My guidelines for reusable Django applications

djangoI came to Django development from much lower-level development — embedded software, device drivers, and system software. What has impressed me most about Django (and python in general) is the manner in which it guides you to do the right thing in terms of code construction. The framework and language naturally make you think about better ways to express your designs.

What took me a little longer to understand was the power of Django applications (apps for short). While the advantages of modular code are well known, how my own Django apps could be truly modular was not immediately apparent. But now I have some guidelines, thanks to personal experience.

Reduce the requirements of your applications to a minimum

I first came across James Bennett’s excellent video about reusable Django apps early in my work with the web framework. James makes this point early in his video, but it did not, at first, make much sense to me. My objection was “Hang on — the app I have written needs to do this and this — if it doesn’t do both, it’s useless to me.” But this was wrong. Just because an app doesn’t satisfy the full product requirements, does not mean it is useless as a building block — quite the contrary.

For example, we needed an app which created and controlled resources in an external system. However, only users with certain permissions could control those resources. Permission checking was such a critical part of the design, that it was baked-in from the start. It was only after many months that I realised that the permission logic was truly separate from the resource-control logic. Instead it is the glue app which should enforce the permissions, not the resource-control app itself.

Testing, testing, testing

A significant advantage of small apps is testing. I have found testing web applications comprehensively can be quite difficult. Every UI widget introduces another dimension to allowed input. Building a test infrastructure for a small, simple app, one with very well defined functionality, is much easier than for a larger app – and the difference is even larger than I had first expected.

An example might help to illustrate this point. Say you need an app which distributes data across the network to nodes in a group. Nodes communicate regularly with the app, updating information, and retrieving updated information about peer nodes in the same group. Obviously the format of that data is a critical part of your overall design and specification, so you might be tempted to bake that format into the app.

Don’t. Let the app simply control node membership, authentication, and the mechanics of the distribution. Write your models so they can act as base classes. It is the derived classes which supply the actual data and its form, decoupling the base app from the data format sent to the nodes. Why is this useful? Well, it allows you to create frameworks that test the base app using very simple test data, even as simple as single integers. This eases testing significantly, sometimes allowing you to spot errors in the implementation with a simple glance at the test results. But if you bake the data format into the base app, and the data format is complex e.g. encrypted and check-summed, you need to create extensive test data just to validate the base app functionality.

This brings me to my second guideline.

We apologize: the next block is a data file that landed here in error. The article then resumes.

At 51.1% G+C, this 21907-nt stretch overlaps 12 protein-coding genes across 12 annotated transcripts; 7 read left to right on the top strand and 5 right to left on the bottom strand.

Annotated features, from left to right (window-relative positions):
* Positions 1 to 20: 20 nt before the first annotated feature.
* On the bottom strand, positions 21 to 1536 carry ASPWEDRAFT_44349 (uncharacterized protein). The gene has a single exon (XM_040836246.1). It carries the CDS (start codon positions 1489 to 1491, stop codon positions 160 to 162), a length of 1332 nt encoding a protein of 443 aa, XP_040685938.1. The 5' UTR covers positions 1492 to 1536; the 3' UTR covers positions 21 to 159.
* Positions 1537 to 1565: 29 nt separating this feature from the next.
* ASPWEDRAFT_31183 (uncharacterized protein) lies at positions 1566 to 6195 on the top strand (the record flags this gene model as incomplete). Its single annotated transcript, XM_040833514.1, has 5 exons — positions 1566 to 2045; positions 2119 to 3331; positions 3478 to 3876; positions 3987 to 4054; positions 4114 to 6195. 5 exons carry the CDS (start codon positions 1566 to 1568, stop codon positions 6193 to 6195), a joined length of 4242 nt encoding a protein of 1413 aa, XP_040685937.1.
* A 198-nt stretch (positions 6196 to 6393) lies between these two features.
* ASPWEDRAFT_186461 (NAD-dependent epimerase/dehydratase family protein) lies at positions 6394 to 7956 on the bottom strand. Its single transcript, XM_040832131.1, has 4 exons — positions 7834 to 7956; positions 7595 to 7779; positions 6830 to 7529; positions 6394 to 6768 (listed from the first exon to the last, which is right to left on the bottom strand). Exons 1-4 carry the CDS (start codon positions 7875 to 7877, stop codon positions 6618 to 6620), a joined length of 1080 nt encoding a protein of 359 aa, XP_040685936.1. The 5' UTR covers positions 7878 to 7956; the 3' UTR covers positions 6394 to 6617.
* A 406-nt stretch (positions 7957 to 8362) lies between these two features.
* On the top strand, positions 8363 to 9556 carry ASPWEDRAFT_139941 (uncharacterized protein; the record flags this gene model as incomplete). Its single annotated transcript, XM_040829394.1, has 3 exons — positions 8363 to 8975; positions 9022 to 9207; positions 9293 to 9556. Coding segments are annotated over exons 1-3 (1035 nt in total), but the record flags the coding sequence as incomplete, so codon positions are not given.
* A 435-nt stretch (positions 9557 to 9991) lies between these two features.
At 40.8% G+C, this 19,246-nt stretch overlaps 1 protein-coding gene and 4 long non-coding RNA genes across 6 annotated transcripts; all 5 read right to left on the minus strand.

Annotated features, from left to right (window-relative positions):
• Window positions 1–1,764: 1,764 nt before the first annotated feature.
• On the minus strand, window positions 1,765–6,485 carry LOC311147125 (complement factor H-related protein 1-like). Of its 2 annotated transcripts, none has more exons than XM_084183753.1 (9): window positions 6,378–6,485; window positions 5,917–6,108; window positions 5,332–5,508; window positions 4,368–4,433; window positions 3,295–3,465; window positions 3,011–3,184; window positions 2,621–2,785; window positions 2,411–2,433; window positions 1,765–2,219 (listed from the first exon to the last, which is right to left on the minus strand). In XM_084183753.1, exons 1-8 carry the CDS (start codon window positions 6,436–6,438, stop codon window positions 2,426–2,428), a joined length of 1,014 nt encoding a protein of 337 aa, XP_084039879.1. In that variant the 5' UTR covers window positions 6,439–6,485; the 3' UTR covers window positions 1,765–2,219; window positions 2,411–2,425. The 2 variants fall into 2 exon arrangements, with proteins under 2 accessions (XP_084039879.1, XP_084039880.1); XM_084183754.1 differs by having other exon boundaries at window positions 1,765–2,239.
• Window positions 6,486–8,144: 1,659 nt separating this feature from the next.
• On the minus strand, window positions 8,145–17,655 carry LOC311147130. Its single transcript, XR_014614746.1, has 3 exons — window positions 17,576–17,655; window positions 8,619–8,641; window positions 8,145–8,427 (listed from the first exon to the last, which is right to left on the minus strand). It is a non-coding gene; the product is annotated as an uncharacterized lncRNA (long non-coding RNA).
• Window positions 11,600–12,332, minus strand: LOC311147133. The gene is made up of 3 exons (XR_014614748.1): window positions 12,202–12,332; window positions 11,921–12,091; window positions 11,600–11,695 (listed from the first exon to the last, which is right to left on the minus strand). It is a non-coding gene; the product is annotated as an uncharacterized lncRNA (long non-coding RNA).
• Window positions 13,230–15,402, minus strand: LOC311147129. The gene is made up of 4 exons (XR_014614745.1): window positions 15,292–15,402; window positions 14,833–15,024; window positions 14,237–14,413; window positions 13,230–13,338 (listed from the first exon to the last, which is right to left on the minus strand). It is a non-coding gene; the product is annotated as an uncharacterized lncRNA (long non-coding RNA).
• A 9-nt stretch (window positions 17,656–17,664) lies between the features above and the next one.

Create models that can act as base classes

You should write apps that can be used as base apps.  Recently I wrote a simple logging app, which explicitly allows the models contained within to act as base classes — other apps can derive from these models, override or extend, or both, the model methods. In other words, your derived apps shouldn’t do this:

logger = LoggingClass()
logger.log("Some message")

They should do this:

def logger(*args, **kwargs):
# Perhaps don't call this if your method does something very different.
super(MyLogger, self).__init__(*args, **kwargs)
print "Some message"

Thinking about my code in this manner — as opposed to building classes with methods that are simply called by other code — was a subtle change. But it has improved my object-oriented design enormously. And the resultant app is simple, modular, testable, and highly functional.

Django apps are not libraries

It is this guideline I consider my biggest insight.

Abstraction layers, where one layer knows only about the interface (API) exposed by the other layer and nothing about the implementation, is a fundamental concept in software design. If two modules share the same API, then the calling code doesn’t need to change. Software libraries often work this way.

It was this concept that I applied to different Django apps — have the apps export the same models, and have each model export the same methods. It seemed sensible — the purpose of each app was to control a different Cloud provider — it would mean the glue app would not need to care about which provider it was communicating with.

It didn’t work. Well, not as I hoped, and I was disappointed with the low level of modularity achieved. Trying to come up with a common Model-method interface for differing apps was quite difficult. Furthermore, if the model methods were to have the same prototype, the various apps needed to import other common apps which defined the objects used as prototype parameters. The result was much more dependency between apps than I expected.
It also turned out that having the glue app “know”with which app it was communicating did not result in too much code.  In reality most code in a given app calls functionality in the same app, so there is very little need for structures like this:

if app1:
else if app2:

But accepting small amounts of app-switching code like this, in a couple of key places, allows the apps themselves to be much more self-contained, re-usable, and testable.

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